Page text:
Bilal | City Winery | Blues, Gospel, and R&B | Chicago Reader
This is a past event.
When: Sept. 29-30, 8 p.m. 2015
Price: $34-$42
Soul singer Bilal Oliver carries on with his mercurial ways on the recent In Another Life (eOne). A bracing shift from the electronic feel of his last couple of records, the album leans toward a visceral, revisionist version of early-70s soul. It’s produced by Adrian Younge, a fetishist of the old-school sound who’s also worked his magic on releases by Ghostface Killah and Delfonics singer William Hart. He plays almost everything on In Another Life, and while the results can sometimes be lumpy, he proves a good fit for Bilal’s restless, eclectic aesthetic. The singer projects a cosmic look on the back cover, and literally imagines himself observing the cruelty of humankind from outer space on the gripping single “Satellites” (“Watching the corrupt people / As they corrupt other people”). But by and large the songs are set in the bedroom—or at least that’s where Bilal wants them to end up—as he throws out a mix of come-ons, pushbacks, and promises of ecstasy (on “Pleasure Toy” he compares his erotic effectiveness as a singer to a vibrator). Bilal first emerged at the turn of the century as a would-be star of the mighty Soulquarians crew, but he’s made an art of snuffing out expectations, and while he calls himself a jazz singer, his performances usually extend beyond jazz or even soul. And despite cameos from stars like Kimbra and Kendrick Lamar, Bilal seems committed to the fringe—or at least he refuses to be filed under a single category, a quality I wish more current R&B singers would embrace.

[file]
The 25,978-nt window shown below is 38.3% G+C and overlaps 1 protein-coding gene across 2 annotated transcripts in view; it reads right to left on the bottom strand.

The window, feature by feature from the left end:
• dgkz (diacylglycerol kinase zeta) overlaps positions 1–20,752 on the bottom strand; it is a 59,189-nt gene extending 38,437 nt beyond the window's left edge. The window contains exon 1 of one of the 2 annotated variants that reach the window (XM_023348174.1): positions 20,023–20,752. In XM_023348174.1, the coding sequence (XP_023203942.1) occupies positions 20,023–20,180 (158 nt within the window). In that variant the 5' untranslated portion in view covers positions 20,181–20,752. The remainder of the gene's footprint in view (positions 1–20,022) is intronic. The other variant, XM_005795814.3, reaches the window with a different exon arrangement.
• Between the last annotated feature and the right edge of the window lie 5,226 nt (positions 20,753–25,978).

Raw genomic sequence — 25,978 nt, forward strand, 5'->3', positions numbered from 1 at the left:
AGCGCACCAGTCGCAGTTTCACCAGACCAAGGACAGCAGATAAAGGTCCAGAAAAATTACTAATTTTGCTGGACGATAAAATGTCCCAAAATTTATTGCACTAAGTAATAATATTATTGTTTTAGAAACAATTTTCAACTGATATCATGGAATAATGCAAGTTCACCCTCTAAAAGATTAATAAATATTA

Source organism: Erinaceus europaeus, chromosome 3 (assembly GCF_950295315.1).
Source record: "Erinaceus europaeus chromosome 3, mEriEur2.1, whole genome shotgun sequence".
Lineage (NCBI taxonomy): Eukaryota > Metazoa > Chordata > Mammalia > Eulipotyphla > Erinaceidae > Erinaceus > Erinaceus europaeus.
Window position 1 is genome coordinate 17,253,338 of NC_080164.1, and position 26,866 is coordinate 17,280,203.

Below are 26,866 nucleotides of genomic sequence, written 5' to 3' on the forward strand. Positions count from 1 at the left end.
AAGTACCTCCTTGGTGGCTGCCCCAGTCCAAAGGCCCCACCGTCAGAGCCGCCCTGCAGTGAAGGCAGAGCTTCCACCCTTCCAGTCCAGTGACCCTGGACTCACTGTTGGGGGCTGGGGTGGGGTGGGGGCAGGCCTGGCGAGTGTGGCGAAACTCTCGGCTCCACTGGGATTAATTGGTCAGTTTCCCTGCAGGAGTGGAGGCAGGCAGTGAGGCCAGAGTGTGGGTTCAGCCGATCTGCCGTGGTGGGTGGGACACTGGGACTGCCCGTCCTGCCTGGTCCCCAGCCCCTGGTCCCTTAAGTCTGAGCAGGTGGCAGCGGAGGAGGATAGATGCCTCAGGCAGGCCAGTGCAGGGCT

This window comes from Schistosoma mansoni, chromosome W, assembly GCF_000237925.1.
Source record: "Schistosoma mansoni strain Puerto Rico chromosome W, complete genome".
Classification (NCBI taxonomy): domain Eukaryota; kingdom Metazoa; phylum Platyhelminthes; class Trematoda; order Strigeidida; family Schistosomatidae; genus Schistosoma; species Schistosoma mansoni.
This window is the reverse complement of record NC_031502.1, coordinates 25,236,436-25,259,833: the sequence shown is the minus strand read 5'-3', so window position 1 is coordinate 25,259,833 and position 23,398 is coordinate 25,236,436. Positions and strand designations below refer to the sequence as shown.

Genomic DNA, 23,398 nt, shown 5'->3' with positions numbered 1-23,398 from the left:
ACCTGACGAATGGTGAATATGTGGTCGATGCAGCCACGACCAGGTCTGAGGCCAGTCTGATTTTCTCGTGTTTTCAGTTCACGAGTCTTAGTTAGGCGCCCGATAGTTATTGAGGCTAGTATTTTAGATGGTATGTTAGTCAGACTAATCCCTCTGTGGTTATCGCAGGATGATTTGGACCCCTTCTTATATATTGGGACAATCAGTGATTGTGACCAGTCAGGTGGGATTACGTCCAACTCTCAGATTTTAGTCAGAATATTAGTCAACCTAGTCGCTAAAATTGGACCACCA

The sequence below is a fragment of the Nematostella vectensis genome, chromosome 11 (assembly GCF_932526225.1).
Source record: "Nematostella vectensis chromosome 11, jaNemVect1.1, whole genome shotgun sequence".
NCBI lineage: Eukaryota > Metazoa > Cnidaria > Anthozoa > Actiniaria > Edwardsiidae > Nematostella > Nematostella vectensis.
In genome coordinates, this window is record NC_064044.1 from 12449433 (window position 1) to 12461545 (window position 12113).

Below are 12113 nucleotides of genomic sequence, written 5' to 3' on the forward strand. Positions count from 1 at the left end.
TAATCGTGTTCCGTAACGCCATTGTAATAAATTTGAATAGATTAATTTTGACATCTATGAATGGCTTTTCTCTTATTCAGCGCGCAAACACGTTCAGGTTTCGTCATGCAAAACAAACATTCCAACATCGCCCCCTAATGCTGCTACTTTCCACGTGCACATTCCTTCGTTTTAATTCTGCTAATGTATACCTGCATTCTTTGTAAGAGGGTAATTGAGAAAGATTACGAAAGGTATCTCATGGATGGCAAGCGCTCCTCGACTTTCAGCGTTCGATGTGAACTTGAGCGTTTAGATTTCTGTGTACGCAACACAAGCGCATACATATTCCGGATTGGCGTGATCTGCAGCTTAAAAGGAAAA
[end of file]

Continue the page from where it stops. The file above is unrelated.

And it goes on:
— Peter Margasak



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